"She was a maiden of rarest beauty, and not more lovely than full of glee. And evil was the hour when she saw, and loved, and wedded the painter. He, passionate, studious, austere, and having already a bride in his Art; she a maiden of rarest beauty, and not more lovely than full of glee; all light and smiles, and frolicsome as the young fawn; loving and cherishing all things; hating only the Art which was her rival; dreading only the pallet and brushes and other untoward instruments which deprived her of the countenance of her lover. It was thus a terrible thing for this lady to hear the painter speak of his desire to pourtray even his young bride. But she was humble and obedient, and sat meekly for many weeks in the dark, high turret-chamber where the light dripped upon the pale canvas only from overhead. But he, the painter, took glory in his work, which went on from hour to hour, and from day to day. And he was a passionate, and wild, and moody man, who became lost in reveries; so that he would not see that the light which fell so ghastly in that lone turret withered the health and the spirits of his bride, who pined visibly to all but him. Yet she smiled on and still on, uncomplainingly, because she saw that the painter (who had high renown) took a fervid and burning pleasure in his task, and wrought day and night to depict her who so loved him, yet who grew daily more dispirited and weak. And in sooth some who beheld the portrait spoke of its resemblance in low words, as of a mighty marvel, and a proof not less of the power of the painter than of his deep love for her whom he depicted so surpassingly well. But at length, as the labor drew nearer to its conclusion, there were admitted none into the turret; for the painter had grown wild with the ardor of his work, and turned his eyes from canvas merely, even to regard the countenance of his wife. And he would not see that the tints which he spread upon the canvas were drawn from the cheeks of her who sate beside him. And when many weeks bad passed, and but little remained to do, save one brush upon the mouth and one tint upon the eye, the spirit of the lady again flickered up as the flame within the socket of the lamp. And then the brush was given, and then the tint was placed; and, for one moment, the painter stood entranced before the work which he had wrought; but in the next, while he yet gazed, he grew tremulous and very pallid, and aghast, and crying with a loud voice, 'This is indeed Life itself!' turned suddenly to regard his beloved: -- She was dead!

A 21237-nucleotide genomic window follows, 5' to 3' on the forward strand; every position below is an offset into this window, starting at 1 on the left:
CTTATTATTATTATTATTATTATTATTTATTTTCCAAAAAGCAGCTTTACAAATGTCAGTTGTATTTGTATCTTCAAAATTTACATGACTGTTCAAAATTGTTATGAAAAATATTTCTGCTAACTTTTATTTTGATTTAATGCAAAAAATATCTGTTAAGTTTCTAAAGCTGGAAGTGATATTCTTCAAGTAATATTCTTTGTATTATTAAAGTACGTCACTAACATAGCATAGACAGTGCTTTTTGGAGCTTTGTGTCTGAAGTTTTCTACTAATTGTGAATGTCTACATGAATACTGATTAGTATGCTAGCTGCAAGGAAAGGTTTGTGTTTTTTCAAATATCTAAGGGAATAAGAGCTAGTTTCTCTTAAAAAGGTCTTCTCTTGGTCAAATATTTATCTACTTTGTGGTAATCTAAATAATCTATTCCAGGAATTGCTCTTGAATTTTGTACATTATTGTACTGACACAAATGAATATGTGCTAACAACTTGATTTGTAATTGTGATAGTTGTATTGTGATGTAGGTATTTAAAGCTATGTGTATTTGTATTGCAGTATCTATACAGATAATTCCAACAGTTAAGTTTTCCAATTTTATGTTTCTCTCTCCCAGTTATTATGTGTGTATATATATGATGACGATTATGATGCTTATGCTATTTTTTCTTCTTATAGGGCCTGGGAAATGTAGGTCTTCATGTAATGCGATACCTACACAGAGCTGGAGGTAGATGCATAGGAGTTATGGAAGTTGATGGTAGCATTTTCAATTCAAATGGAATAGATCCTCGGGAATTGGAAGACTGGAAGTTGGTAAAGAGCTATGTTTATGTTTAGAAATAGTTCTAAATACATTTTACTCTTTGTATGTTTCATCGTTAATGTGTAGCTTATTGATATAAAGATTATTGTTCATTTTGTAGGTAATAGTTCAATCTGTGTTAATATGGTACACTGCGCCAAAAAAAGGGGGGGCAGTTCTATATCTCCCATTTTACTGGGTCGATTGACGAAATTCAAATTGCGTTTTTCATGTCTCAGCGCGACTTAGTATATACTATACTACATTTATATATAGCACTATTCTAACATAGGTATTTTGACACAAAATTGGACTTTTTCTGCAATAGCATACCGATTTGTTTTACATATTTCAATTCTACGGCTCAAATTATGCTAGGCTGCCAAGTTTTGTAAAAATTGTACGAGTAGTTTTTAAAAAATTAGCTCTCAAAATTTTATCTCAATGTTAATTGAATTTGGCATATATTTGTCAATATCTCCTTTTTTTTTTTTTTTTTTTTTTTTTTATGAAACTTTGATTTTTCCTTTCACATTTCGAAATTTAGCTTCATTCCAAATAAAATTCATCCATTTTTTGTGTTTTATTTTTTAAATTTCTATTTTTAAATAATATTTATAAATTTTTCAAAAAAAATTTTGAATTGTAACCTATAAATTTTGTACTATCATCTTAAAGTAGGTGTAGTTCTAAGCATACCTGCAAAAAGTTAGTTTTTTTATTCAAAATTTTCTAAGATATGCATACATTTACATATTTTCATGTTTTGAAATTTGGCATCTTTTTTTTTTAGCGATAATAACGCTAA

- E.A. Poe, "The Oval Portrait" (1850)